There is a dissertation from 1973 by Richard Coulter Brittain "Critical History of Systems of Sentence Diagramming in English" which outlines development of syntax diagramming until the work of Chomsky.

Maybe there is some article/book/chapter/dissertation containing history/overview/comparison of different systems of syntax diagramming used in modern linguistics, i.e. in Chomsky and later?


  • I disagree with putting this question on hold. It is specific enough. It is asking for a particular sort of reference work, one that focuses mainly on the development of tree diagrams. Dec 14 '14 at 12:20
  • You might make use of this article on Dependency Parsing. It's not exactly what you want, but it does a good survey of the literature surrounding syntax parsing (for computational purposes) and covers the history/development of dependency parsing. Dec 18 '14 at 20:45

Although the diagramming issue has long ceased to be an important topic of discussion or research (after all, you can easily 'translate' labelled brackets, trees, boxes, relational igloos, feature structures, relations, functions, etc. into each other and find ways to prove that they are mathematically equivalent), I think you could still benefit from reading at least the following (oldish) books:

Edith A. Moravcsik & Jessica Wirth, eds., 'Current Approaches to Syntax'(Syntax and Semantics volume 13), New York, Academic Press 1980. (With info on practically all approaches to syntax still alive ca. 1980)

Peter Sells, 'Lectures on Contemporary Syntactic Theories', Stanford, CSLI, 1985 (good for GB vs. LFG and GPSG)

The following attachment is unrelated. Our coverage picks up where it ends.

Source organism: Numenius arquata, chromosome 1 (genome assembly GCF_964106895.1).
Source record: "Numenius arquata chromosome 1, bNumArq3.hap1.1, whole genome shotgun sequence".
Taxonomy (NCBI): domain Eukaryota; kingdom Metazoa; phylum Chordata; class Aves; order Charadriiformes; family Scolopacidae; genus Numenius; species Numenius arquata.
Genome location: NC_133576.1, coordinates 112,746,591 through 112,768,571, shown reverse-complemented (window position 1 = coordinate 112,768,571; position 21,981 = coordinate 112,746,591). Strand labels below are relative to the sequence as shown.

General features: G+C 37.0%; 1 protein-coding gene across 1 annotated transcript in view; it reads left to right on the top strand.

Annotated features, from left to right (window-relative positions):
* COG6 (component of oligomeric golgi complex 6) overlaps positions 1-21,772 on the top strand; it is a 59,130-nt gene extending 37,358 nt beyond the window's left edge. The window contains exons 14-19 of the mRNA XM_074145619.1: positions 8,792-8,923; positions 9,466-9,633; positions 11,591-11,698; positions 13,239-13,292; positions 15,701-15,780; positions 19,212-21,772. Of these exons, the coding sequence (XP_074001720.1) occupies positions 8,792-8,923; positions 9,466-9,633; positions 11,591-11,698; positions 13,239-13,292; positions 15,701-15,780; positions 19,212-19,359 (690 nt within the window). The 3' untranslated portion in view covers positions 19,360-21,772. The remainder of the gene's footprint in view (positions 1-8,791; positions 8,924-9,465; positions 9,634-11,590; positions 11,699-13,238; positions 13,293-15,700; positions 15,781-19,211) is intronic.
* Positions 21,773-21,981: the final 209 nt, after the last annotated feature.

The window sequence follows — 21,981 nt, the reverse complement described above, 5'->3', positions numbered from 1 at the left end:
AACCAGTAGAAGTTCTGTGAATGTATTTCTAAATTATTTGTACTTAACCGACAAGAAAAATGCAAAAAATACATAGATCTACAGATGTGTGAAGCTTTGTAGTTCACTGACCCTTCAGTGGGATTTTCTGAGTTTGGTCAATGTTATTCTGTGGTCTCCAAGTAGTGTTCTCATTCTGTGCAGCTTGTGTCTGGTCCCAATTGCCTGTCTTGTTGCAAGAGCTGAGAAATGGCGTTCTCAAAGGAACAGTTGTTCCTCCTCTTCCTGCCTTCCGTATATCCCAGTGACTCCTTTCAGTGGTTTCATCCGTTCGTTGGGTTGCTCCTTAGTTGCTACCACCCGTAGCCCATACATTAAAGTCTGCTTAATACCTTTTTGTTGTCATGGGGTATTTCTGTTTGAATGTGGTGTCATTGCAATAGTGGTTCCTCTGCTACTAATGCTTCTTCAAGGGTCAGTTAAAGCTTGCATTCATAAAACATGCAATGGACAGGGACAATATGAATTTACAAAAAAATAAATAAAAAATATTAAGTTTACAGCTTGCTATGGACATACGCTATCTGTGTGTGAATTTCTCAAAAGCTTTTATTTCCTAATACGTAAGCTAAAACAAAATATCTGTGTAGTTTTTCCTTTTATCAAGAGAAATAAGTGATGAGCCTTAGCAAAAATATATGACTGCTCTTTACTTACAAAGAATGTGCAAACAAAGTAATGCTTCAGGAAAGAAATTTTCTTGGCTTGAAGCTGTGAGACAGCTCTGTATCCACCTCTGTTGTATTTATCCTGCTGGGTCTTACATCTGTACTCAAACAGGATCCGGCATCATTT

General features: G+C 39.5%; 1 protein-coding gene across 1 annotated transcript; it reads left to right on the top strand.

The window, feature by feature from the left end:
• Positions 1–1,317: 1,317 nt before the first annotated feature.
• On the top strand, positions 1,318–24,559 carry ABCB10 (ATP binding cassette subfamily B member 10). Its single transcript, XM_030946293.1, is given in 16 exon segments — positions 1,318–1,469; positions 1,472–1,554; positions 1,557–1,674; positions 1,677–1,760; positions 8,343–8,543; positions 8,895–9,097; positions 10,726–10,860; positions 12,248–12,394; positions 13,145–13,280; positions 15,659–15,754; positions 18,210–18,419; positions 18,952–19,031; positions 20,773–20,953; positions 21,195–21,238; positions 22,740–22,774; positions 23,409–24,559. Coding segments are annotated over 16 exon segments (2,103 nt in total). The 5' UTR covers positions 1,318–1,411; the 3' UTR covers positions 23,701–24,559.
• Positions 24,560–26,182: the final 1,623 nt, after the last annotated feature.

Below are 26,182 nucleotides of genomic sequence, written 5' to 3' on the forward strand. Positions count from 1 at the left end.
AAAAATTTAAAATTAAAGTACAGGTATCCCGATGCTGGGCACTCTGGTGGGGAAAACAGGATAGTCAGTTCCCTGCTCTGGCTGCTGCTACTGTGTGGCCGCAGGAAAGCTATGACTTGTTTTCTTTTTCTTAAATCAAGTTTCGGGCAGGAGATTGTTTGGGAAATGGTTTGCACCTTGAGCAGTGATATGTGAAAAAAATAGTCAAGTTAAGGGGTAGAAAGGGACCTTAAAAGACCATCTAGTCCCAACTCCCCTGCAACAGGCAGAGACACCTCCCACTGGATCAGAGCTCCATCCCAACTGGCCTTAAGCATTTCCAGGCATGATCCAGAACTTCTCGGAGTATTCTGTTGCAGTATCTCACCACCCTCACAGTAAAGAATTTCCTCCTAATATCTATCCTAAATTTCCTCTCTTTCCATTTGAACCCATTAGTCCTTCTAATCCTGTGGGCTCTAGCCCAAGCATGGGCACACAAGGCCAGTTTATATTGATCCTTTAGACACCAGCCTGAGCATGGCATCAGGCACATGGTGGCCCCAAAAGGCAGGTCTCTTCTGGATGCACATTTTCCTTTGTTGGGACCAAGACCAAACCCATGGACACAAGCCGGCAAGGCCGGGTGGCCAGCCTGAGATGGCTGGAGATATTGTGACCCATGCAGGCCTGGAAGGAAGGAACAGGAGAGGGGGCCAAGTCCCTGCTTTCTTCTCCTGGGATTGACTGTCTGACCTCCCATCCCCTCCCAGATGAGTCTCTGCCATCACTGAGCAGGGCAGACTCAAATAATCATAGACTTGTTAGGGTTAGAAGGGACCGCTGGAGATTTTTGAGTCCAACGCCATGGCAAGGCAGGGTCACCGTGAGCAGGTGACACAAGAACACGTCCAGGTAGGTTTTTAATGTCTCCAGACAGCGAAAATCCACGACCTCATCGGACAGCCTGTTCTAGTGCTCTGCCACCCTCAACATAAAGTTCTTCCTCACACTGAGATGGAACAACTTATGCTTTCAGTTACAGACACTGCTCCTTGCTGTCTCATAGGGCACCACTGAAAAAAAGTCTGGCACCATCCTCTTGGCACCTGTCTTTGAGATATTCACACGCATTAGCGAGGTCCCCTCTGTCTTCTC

Stuart M. Shieber, 'An Introduction to Unification-Based Approaches to Grammar' (CSLI Lecture Notes, 4), Stanford, CSLI, 1986. (good for LFG, GPSG, HPSG)

Giorgio Graffi, '200 Years of Syntax. A Critical Survey', Amsterdam & Philadelphia, John Benjamins, 2001. (A generally informative overview of syntactic theory and analytical techniques, including diagramming, since the early 19th c. to the late 1990's).

Good luck!



I think you are best served by taking a look at Andrew Carnie's Constituent Structure (link to OUP). The focus in his book is less on comparing tree diagrams across different theoretical frameworks, but rather on tracing the notion "constituency" within the generative framework associated with the work of Chomsky. Changes of the concept "constituency" have at times resulted in changes in tree diagramming. Carnie addresses other theories (such Lexical Functional Grammar, Dependency Grammar, categorial, functional, construction, and cognitive grammars) in chapter 9.

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